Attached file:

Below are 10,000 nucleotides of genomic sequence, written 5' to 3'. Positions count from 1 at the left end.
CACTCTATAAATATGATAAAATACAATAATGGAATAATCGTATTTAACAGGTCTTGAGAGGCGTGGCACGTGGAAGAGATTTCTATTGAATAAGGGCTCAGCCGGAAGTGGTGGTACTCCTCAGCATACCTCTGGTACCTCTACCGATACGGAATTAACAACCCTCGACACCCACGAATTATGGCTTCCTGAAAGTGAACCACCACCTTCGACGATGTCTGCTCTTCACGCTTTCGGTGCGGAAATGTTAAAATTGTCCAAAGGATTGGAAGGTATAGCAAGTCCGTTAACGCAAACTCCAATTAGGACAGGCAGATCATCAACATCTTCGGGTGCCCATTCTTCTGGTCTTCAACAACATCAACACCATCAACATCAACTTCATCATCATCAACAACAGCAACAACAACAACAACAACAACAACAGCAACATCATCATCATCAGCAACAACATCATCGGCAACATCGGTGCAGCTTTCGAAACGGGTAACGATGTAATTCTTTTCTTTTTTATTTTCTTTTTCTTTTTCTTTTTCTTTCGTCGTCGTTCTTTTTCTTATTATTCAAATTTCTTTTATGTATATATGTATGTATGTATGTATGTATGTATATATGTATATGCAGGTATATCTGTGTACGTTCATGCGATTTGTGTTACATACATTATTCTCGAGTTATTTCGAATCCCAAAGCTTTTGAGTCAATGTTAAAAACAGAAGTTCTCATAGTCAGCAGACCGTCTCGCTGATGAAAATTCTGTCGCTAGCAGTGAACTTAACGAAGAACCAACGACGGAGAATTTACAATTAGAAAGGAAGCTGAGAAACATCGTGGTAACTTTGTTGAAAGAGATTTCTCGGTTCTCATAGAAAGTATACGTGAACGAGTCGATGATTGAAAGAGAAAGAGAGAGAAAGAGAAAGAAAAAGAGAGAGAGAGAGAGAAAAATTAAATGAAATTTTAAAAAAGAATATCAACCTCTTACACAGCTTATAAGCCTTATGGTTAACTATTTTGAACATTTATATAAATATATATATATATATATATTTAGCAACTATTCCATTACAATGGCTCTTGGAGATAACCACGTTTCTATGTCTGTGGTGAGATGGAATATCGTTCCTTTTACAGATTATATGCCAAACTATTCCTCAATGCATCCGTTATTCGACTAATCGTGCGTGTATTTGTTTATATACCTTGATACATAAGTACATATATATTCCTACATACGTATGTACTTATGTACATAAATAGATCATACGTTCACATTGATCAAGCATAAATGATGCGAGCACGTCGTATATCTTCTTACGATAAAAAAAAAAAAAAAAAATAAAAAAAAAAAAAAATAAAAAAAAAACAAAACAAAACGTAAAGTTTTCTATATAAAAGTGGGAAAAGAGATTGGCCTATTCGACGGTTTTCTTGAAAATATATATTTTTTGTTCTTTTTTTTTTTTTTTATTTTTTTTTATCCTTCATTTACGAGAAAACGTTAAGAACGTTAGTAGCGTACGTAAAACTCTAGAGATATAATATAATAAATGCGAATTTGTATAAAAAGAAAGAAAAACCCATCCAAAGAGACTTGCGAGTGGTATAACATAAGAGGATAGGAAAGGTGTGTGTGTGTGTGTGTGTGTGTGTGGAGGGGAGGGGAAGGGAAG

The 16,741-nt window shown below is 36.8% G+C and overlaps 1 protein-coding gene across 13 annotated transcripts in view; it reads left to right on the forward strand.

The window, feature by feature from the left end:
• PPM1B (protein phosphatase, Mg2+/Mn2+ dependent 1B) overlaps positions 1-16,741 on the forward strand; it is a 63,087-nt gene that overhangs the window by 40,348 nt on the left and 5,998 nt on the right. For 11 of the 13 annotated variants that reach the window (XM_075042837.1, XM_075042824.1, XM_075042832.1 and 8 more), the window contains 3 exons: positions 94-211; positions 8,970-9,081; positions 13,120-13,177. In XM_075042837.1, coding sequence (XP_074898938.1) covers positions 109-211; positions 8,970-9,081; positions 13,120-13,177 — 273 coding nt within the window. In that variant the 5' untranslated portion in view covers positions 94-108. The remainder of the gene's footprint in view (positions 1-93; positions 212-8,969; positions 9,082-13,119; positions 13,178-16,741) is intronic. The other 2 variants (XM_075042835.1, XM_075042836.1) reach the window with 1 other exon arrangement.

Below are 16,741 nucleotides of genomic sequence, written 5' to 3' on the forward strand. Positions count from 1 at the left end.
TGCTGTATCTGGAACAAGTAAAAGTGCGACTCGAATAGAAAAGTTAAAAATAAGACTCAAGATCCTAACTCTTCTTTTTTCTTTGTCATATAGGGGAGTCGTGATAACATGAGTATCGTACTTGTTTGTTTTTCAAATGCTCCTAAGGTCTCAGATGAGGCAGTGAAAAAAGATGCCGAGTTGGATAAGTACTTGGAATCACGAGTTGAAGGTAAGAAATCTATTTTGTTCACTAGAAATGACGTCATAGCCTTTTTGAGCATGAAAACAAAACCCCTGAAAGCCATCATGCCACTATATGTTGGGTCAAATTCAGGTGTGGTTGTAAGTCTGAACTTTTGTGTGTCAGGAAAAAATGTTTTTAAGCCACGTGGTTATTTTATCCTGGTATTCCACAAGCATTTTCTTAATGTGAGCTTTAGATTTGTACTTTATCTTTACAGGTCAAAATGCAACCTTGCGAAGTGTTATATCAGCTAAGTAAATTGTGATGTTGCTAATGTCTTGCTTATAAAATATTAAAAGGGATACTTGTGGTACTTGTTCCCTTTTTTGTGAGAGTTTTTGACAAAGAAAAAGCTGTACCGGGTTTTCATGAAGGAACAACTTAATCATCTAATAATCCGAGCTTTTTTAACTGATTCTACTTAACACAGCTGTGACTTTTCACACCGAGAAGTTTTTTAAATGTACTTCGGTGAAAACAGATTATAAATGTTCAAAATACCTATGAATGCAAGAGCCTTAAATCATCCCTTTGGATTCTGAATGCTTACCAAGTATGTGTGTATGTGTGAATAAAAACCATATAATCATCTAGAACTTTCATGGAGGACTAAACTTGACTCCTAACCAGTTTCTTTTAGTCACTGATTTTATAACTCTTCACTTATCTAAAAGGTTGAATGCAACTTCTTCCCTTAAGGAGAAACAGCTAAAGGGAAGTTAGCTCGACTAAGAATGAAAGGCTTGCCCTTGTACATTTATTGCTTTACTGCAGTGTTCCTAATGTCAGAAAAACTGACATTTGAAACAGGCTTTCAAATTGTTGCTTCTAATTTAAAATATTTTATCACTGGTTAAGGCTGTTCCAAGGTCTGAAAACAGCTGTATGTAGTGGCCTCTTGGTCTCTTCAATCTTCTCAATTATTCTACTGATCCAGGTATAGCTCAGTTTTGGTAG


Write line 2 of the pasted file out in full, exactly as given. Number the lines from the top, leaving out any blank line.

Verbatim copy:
CACTCTATAAATATGATAAAATACAATAATGGAATAATCGTATTTAACAGGTCTTGAGAGGCGTGGCACGTGGAAGAGATTTCTATTGAATAAGGGCTCAGCCGGAAGTGGTGGTACTCCTCAGCATACCTCTGGTACCTCTACCGATACGGAATTAACAACCCTCGACACCCACGAATTATGGCTTCCTGAAAGTGAACCACCACCTTCGACGATGTCTGCTCTTCACGCTTTCGGTGCGGAAATGTTAAAATTGTCCAAAGGATTGGAAGGTATAGCAAGTCCGTTAACGCAAACTCCAATTAGGACAGGCAGATCATCAACATCTTCGGGTGCCCATTCTTCTGGTCTTCAACAACATCAACACCATCAACATCAACTTCATCATCATCAACAACAGCAACAACAACAACAACAACAACAACAGCAACATCATCATCATCAGCAACAACATCATCGGCAACATCGGTGCAGCTTTCGAAACGGGTAACGATGTAATTCTTTTCTTTTTTATTTTCTTTTTCTTTTTCTTTTTCTTTCGTCGTCGTTCTTTTTCTTATTATTCAAATTTCTTTTATGTATATATGTATGTATGTATGTATGTATGTATATATGTATATGCAGGTATATCTGTGTACGTTCATGCGATTTGTGTTACATACATTATTCTCGAGTTATTTCGAATCCCAAAGCTTTTGAGTCAATGTTAAAAACAGAAGTTCTCATAGTCAGCAGACCGTCTCGCTGATGAAAATTCTGTCGCTAGCAGTGAACTTAACGAAGAACCAACGACGGAGAATTTACAATTAGAAAGGAAGCTGAGAAACATCGTGGTAACTTTGTTGAAAGAGATTTCTCGGTTCTCATAGAAAGTATACGTGAACGAGTCGATGATTGAAAGAGAAAGAGAGAGAAAGAGAAAGAAAAAGAGAGAGAGAGAGAGAAAAATTAAATGAAATTTTAAAAAAGAATATCAACCTCTTACACAGCTTATAAGCCTTATGGTTAACTATTTTGAACATTTATATAAATATATATATATATATATATTTAGCAACTATTCCATTACAATGGCTCTTGGAGATAACCACGTTTCTATGTCTGTGGTGAGATGGAATATCGTTCCTTTTACAGATTATATGCCAAACTATTCCTCAATGCATCCGTTATTCGACTAATCGTGCGTGTATTTGTTTATATACCTTGATACATAAGTACATATATATTCCTACATACGTATGTACTTATGTACATAAATAGATCATACGTTCACATTGATCAAGCATAAATGATGCGAGCACGTCGTATATCTTCTTACGATAAAAAAAAAAAAAAAAAATAAAAAAAAAAAAAAATAAAAAAAAAACAAAACAAAACGTAAAGTTTTCTATATAAAAGTGGGAAAAGAGATTGGCCTATTCGACGGTTTTCTTGAAAATATATATTTTTTGTTCTTTTTTTTTTTTTTTATTTTTTTTTATCCTTCATTTACGAGAAAACGTTAAGAACGTTAGTAGCGTACGTAAAACTCTAGAGATATAATATAATAAATGCGAATTTGTATAAAAAGAAAGAAAAACCCATCCAAAGAGACTTGCGAGTGGTATAACATAAGAGGATAGGAAAGGTGTGTGTGTGTGTGTGTGTGTGTGTGGAGGGGAGGGGAAGGGAAG